Political parties that were formed in this period became more radical in their demands and received growing support. To a large extent this support came from the increasing number of Africans living in urban areas following the Second World War. The colonial government's expansion of education had also played a role in this. The spread of education and urbanisation of Africans led to the growth of ideas about independence. The people began to question colonial rule and challenged their exclusion from the governmental process. It was because of these developments that the process of decolonisation in Africa began.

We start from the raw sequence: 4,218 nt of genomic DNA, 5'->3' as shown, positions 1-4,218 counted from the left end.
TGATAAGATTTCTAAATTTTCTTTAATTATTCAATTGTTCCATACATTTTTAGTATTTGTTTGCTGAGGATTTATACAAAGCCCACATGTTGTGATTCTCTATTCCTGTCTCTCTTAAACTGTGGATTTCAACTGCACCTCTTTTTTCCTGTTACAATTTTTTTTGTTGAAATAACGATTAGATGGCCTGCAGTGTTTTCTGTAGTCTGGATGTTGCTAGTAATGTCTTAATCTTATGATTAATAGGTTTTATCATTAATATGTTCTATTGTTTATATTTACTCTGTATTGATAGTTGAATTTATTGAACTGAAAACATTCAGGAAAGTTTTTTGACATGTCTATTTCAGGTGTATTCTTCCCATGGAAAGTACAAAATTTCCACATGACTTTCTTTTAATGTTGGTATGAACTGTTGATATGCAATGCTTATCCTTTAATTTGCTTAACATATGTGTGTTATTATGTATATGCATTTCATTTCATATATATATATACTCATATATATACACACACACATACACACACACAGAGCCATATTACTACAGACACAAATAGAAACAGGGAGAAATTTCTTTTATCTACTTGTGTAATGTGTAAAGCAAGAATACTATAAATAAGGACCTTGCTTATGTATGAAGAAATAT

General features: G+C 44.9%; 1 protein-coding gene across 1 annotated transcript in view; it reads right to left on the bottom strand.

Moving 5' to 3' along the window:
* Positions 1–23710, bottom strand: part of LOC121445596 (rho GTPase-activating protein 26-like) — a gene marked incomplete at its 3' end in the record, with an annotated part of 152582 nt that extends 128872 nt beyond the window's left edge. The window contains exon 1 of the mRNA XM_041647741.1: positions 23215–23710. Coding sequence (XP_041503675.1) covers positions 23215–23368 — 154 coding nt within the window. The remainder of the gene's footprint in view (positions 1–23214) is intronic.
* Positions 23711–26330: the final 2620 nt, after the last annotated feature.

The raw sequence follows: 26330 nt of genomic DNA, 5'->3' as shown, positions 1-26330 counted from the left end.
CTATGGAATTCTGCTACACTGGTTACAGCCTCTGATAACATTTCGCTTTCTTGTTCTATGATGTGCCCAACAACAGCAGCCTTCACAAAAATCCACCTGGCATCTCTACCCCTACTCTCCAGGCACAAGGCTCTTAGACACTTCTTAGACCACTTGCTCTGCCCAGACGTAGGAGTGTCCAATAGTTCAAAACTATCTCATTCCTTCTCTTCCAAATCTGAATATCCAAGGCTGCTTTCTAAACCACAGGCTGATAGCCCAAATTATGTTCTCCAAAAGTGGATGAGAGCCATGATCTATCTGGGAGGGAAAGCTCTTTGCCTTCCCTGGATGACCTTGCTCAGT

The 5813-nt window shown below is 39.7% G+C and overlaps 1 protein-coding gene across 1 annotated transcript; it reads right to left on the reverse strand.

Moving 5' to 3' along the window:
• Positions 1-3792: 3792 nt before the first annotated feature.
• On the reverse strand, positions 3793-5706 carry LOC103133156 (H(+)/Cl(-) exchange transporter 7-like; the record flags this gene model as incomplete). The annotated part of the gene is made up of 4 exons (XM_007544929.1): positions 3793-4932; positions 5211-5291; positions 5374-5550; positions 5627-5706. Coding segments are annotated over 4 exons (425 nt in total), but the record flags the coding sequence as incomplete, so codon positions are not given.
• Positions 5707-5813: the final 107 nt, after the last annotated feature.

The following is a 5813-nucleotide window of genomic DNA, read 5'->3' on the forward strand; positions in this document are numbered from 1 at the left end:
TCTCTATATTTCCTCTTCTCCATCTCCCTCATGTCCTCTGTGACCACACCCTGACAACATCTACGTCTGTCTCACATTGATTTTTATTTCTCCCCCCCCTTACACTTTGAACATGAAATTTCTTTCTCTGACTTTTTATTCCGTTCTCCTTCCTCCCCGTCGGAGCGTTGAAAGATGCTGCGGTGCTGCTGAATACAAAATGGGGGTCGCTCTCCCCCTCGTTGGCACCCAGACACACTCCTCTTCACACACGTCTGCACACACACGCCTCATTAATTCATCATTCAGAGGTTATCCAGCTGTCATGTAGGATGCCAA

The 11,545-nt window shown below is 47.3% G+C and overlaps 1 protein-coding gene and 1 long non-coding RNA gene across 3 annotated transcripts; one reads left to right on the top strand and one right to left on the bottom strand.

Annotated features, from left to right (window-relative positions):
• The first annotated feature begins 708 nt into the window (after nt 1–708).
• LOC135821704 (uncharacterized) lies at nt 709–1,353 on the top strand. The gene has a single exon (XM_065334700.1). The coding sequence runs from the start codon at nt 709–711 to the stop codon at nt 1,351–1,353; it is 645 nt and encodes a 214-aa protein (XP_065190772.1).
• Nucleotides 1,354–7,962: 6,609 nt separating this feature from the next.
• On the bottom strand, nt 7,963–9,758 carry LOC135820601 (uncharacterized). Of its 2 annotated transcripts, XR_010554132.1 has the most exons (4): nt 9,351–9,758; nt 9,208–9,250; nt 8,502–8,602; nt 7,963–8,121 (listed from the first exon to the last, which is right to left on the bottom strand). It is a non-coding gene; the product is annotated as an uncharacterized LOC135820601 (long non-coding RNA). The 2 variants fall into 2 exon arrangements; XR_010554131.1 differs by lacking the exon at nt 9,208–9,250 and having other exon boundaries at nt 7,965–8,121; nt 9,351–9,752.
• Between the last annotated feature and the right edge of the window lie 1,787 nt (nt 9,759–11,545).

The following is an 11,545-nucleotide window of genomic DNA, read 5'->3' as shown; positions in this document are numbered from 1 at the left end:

Applying a similar analysis of China’s interests in the African continent demonstrates how China’s neo-colonial fostering of development contributes to and reinforces inequalities between African countries. China unevenly distributes its foreign aid between states in Africa. It has been suggested that Chinese foreign aid has been invested in countries which have sectors that need it the least, suggesting that it follows similar patterns to existing aid flows from the North into Africa. This is reflected by Chinese foreign direct investment (FDI) flows in 2005 where of the $ billion of Chinese FDI 50 percent went to the oil rich countries of Algeria, Sudan, South Africa, Zambia and Nigeria (Lumumba-Kasongo 2011). The fact that 50 percent of Chinese FDI in Africa is given to only 5 countries suggests that these states will benefit to a greater extent than those who are receiving less or no FDI from China.